Despite not thinking it was very threatening, Aron decides to Oblivion Ring the ox and adds an Avacyn’s Pilgrim to his board. I draw Seraph #2 and decide to run one of them out there. He bins it with Victim of Night and lands his own Seraph. I draw Keening Apparition and decide to run out my last Seraph since I have no other good play. This one sticks but he gets to resolve a Sentinel Spider while I’m tapped low (and without a counter in hand). By the time I get to 6 mana in play I am massively behind on board. He has Spider, Angel, Pilgrim, and a Centaur Healer to my Keening Apparition. My draw wields me a Brimstone Volley and my next turn is insane. I sac the Keening Apparition to blow up the O-Ring that housed my Red Pillarfield Ox. I steal his Seraph of Dawn, Brimstone Volley (morbid engaged!) the Sentinel Spider, beat for 2 in the air, and finish with Mind Control on said angel by way of Cloudshift. His board is now Pilgrim and Healer to my Gatekeeper and Seraph. I eventually draw into Archaeomancer and Ghostly Flicker to repeatedly make an army of 2/2s with Sunspire Gatekeepers and bounce all his creatures with Mist Raven to seal the game.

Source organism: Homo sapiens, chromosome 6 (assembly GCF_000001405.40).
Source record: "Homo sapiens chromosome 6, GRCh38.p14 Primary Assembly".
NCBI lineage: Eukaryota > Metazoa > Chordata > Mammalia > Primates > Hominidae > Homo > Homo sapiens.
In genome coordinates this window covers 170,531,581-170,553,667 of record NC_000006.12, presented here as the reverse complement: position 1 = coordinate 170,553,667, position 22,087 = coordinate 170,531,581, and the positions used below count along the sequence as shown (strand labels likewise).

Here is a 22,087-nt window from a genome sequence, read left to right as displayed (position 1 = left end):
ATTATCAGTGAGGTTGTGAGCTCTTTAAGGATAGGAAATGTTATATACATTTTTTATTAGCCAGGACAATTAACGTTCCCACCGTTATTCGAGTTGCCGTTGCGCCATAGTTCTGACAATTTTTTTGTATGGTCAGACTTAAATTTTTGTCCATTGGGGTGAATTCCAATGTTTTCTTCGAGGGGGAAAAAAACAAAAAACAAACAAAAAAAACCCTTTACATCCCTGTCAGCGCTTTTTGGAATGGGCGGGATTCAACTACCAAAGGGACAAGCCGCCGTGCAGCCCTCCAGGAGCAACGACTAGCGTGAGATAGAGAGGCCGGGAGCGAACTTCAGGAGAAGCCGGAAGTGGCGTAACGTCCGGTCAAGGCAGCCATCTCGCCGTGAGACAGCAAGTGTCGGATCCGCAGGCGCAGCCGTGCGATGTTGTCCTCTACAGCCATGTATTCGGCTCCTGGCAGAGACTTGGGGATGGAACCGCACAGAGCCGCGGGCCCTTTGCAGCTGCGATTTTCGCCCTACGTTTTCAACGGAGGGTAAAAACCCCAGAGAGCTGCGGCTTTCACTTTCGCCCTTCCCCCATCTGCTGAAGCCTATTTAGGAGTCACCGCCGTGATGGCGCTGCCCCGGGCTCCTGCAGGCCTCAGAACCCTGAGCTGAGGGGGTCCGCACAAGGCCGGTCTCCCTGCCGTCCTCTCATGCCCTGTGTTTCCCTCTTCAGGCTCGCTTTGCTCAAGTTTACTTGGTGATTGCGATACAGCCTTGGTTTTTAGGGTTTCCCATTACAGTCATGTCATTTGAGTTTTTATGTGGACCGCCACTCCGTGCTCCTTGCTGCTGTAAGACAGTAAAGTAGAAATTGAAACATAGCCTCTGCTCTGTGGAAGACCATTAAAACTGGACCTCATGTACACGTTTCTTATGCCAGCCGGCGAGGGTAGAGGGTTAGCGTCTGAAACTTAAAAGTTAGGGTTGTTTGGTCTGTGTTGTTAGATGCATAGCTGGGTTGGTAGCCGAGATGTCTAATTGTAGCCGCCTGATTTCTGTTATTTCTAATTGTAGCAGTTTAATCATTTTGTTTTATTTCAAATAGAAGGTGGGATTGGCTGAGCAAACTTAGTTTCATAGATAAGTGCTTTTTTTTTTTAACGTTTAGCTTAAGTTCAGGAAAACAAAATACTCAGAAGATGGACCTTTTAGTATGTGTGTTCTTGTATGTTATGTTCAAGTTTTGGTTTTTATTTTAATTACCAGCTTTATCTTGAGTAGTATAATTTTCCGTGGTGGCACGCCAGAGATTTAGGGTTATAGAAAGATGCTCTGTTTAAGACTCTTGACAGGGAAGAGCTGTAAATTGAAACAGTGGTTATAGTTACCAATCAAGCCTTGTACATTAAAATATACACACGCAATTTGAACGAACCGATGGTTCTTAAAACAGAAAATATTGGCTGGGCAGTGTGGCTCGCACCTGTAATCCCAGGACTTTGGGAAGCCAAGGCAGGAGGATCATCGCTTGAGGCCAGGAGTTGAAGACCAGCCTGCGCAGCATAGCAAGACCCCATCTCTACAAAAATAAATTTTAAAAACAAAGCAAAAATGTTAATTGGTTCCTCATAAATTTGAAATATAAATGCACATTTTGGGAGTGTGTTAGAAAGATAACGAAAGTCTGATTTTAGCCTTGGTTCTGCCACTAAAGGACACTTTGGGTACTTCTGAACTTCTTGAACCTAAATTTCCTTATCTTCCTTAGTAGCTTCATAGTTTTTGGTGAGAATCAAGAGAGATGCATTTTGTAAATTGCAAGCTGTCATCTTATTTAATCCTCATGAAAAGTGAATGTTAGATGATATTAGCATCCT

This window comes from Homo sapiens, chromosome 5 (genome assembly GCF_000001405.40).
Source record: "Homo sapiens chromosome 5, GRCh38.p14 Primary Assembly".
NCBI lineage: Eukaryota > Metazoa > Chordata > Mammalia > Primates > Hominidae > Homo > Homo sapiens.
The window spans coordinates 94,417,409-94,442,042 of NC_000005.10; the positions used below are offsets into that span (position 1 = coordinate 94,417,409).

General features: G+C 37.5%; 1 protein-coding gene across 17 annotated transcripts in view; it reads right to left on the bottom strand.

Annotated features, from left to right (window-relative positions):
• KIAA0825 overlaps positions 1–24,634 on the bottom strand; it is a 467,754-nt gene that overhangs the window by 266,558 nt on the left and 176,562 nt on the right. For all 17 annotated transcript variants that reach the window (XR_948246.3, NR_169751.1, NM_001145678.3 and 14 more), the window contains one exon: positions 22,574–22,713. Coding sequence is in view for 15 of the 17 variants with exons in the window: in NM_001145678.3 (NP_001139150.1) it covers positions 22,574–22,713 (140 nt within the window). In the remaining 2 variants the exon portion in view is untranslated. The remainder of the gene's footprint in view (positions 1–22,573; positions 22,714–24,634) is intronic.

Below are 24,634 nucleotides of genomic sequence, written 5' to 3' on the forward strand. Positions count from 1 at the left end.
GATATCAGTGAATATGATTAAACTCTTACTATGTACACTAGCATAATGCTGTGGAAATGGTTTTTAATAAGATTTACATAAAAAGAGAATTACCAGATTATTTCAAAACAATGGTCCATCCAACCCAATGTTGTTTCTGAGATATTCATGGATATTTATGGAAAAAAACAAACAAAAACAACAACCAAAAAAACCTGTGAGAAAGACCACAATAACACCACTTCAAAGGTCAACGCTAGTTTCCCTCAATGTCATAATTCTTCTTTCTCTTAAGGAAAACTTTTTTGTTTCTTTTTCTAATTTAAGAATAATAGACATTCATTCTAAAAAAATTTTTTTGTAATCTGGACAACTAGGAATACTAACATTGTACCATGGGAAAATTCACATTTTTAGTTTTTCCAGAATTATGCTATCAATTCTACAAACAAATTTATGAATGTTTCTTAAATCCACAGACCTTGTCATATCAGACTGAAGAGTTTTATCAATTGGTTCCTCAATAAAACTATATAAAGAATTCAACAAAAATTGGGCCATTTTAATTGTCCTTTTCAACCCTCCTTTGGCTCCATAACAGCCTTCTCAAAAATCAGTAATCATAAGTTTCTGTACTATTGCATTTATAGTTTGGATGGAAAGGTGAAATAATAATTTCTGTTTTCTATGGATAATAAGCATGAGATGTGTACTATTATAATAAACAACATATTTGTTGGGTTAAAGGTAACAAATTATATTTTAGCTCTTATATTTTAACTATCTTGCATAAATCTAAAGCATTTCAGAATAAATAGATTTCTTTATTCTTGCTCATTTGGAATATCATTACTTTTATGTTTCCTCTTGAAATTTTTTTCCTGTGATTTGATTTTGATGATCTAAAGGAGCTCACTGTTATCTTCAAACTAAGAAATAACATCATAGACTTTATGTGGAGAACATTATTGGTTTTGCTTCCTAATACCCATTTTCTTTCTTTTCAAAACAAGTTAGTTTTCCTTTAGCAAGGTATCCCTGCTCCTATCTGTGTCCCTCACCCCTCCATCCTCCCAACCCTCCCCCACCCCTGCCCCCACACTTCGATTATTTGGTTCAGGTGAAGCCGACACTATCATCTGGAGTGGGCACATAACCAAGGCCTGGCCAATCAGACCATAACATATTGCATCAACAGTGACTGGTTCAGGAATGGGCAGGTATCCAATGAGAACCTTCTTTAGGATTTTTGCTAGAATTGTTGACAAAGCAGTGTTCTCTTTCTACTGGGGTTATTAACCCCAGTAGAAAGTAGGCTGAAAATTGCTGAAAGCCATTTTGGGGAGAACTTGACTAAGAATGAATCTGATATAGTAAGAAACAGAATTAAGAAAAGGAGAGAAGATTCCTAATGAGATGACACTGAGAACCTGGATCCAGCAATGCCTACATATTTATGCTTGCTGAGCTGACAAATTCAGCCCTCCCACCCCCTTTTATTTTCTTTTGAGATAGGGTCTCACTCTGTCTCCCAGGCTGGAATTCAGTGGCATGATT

W 2-0 (3-0)
Round 4: Colin (Boros Aggro)
Colin is a smart man that builds a plethora of decks and hooks up all his friends so they can compete in the event, too. He sat next to me last game and had 3x War Falcon in play, so I knew what was up.
Game 1 I keep a hand with Boros Guildgate, Plains, 2x Brimstone Volley, Think Twice, Goblin Electromancer, and Amass the Components. I figured one land and I can kill 2 threats and if I hit a blue source my hand is gonna go off and be up 3-4 cards in no time. I bricked on hitting a blue source, heck I didn’t even hit in a land after 5 draws, at which point I was dead to Daring Skyjek, Gore-House Chainwalker, and Skyknight Legionnaire.
I side out -3 Smelt-Ward Gatekeepers, -2 Goblin Electromancers, -1 Cloudshift, -1 Syncopate for +2 Negate (for his burn), +2 Keening Apparition (in case of Oblivion Ring), +2 Electrickery (he wasn’t scared to play lots of X/1s), + 1 Thunderbolt (in case he brings in Seraph of Dawn and it can hit Legionnaire before it hits me).
Game 2 I am blessed with all of the colors of the American flag in my opening hand. My trips Pillar of Flame stopped his opening of 2x Daring Skyjek and Gore-House Chainwalker. I counter a few more of his guys and land a Sunspire Gatekeepers. I get a 2 for 1 with an overloaded hitting a War Falcon and Daring Skyjek. He throws burn at my face but a Seraph of Dawn ups my life total back into a safe range (8, 10, 12…), and she along with the Sunspire Gatekeepers plus an Electromancer finish the job.